With that, you would have MySQL installed on your Ubuntu server. The above should also work just fine on Debian.

Install MySQL on Mac

I would recommend installing MySQL using Homebrew:

brew install mysql

After that start MySQL:

brew services start mysql

And finally, secure it:


In case that you ever need to stop the MySQL service, you could do so with the following command:

brew services stop mysql

Install MySQL on Windows

In order to install MySQL on Windows, I would recommend following the steps from the official documentation here:


Accessing MySQL via CLI

To access MySQL run the mysql command followed by your user:

mysql -u root -p

Creating a database

After that, switch to the demo database that we created in the previous chapter:

USE demo_db;

To exit the just type the following:


Configuring .my.cnf

By configuring the ~/.my.cnf file in your user's home directory, MySQL would allow you to login without prompting you for a password.

In order to make that change, what you need to do is first create a .my.cnf file in your user's home directory:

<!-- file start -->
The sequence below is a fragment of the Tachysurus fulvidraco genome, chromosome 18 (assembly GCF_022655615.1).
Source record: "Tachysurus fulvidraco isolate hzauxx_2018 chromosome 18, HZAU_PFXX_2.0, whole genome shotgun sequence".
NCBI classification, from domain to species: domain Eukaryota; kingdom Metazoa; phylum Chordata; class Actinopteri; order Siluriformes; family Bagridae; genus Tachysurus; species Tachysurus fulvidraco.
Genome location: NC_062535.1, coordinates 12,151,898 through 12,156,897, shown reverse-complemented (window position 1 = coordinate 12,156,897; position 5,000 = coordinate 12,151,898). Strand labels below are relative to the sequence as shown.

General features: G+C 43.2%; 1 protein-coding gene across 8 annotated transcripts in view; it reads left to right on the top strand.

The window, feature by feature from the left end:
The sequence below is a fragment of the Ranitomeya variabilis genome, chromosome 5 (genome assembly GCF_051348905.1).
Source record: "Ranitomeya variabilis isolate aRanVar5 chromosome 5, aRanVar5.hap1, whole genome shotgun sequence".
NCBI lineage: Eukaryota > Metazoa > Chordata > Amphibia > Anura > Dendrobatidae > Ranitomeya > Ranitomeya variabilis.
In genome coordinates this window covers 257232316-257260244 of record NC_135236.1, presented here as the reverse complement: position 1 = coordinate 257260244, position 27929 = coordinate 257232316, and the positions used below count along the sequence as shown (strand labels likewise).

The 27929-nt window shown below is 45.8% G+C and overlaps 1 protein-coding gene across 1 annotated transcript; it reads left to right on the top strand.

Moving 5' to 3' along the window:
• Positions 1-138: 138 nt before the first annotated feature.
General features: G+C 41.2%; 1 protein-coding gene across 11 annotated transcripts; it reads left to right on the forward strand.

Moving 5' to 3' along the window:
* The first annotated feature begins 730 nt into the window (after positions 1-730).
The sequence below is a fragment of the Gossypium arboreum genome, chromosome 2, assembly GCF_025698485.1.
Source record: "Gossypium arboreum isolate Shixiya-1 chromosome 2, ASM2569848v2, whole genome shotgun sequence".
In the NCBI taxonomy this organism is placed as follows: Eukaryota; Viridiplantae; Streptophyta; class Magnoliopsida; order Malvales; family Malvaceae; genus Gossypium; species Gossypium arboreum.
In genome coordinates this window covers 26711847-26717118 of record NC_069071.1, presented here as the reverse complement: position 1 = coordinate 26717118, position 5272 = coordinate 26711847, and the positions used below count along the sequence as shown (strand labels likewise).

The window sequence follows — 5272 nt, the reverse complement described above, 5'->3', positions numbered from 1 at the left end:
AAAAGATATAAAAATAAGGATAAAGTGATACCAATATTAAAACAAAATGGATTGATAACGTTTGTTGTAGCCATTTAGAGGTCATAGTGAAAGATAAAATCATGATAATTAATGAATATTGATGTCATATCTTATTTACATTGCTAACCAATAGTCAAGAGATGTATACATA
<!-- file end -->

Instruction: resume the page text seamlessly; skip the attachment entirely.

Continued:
touch ~/.my.cnf

After that, set secure permissions so that other regular users could not read the file:

chmod 600 ~/.my.cnf

Then using your favorite text editor, open the file:

nano ~/.my.cnf

And add the following configuration:


Make sure to update your MySQL credentials accordingly, then save the file and exit.

After that, if you run just mysql, you will be authenticated directly with the credentials that you've specified in the ~/.my.cnf file without being prompted for a password.

The mysqladmin command

As a quick test, you could check all of your open SQL connections by running the following command:

mysqladmin proc

The mysqladmin tool would also use the client details from the ~/.my.cnf file, and it would list your current MySQL process list.

Another cool thing that you could try doing is combining this with the watch command and kind of monitor your MySQL connections in almost real-time:

watch -n1 mysqladmin proc

To stop the watch command, just hit CTRL+C

GUI clients

If you prefer using GUI clients, you could take a look a the following ones and install them locally on your laptop:

This will allow you to connect to your database via a graphical interface rather than the mysql command-line tool.